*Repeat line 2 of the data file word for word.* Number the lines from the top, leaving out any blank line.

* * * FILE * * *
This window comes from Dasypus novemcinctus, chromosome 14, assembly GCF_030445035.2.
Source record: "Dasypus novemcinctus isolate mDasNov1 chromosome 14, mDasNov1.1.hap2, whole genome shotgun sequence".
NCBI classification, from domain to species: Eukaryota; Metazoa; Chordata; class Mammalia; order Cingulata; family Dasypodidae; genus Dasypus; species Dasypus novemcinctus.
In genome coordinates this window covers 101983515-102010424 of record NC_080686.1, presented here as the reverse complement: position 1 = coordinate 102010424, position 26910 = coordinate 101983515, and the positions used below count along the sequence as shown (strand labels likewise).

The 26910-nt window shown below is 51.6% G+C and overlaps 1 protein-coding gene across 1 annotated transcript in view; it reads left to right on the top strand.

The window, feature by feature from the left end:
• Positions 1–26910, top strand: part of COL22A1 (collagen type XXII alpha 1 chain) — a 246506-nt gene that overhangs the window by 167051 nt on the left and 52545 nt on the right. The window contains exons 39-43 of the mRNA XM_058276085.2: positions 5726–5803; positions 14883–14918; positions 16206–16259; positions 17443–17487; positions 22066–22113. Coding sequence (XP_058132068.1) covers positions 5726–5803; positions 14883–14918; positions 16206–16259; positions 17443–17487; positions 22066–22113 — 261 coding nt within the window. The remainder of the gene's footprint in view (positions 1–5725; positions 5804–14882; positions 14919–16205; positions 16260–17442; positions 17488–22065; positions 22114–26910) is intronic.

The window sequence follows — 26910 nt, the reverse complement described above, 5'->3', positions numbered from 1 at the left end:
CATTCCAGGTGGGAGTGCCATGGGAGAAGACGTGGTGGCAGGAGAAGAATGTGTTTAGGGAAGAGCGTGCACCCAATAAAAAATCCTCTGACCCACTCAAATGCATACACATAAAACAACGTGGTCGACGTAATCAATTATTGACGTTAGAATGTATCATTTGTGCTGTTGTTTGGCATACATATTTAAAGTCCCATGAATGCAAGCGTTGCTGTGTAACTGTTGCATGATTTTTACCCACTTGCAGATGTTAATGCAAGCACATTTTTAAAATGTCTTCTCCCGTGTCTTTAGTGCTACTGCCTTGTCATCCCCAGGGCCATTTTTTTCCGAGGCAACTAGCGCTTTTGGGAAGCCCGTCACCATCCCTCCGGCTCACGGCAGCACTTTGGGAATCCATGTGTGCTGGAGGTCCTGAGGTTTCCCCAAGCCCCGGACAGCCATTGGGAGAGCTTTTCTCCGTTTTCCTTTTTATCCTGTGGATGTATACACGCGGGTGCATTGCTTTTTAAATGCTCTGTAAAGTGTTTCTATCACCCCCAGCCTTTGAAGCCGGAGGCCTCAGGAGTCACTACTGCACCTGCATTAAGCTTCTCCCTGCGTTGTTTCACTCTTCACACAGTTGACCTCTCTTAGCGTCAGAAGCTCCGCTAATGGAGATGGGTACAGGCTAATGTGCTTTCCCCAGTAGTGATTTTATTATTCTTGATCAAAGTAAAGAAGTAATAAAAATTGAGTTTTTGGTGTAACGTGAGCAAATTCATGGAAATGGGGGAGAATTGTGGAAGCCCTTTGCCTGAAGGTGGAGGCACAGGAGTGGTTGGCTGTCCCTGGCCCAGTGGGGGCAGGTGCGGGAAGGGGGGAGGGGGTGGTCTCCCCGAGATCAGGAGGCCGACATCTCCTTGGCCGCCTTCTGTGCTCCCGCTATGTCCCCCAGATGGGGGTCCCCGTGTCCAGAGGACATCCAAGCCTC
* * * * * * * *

Source record: "Dasypus novemcinctus isolate mDasNov1 chromosome 14, mDasNov1.1.hap2, whole genome shotgun sequence".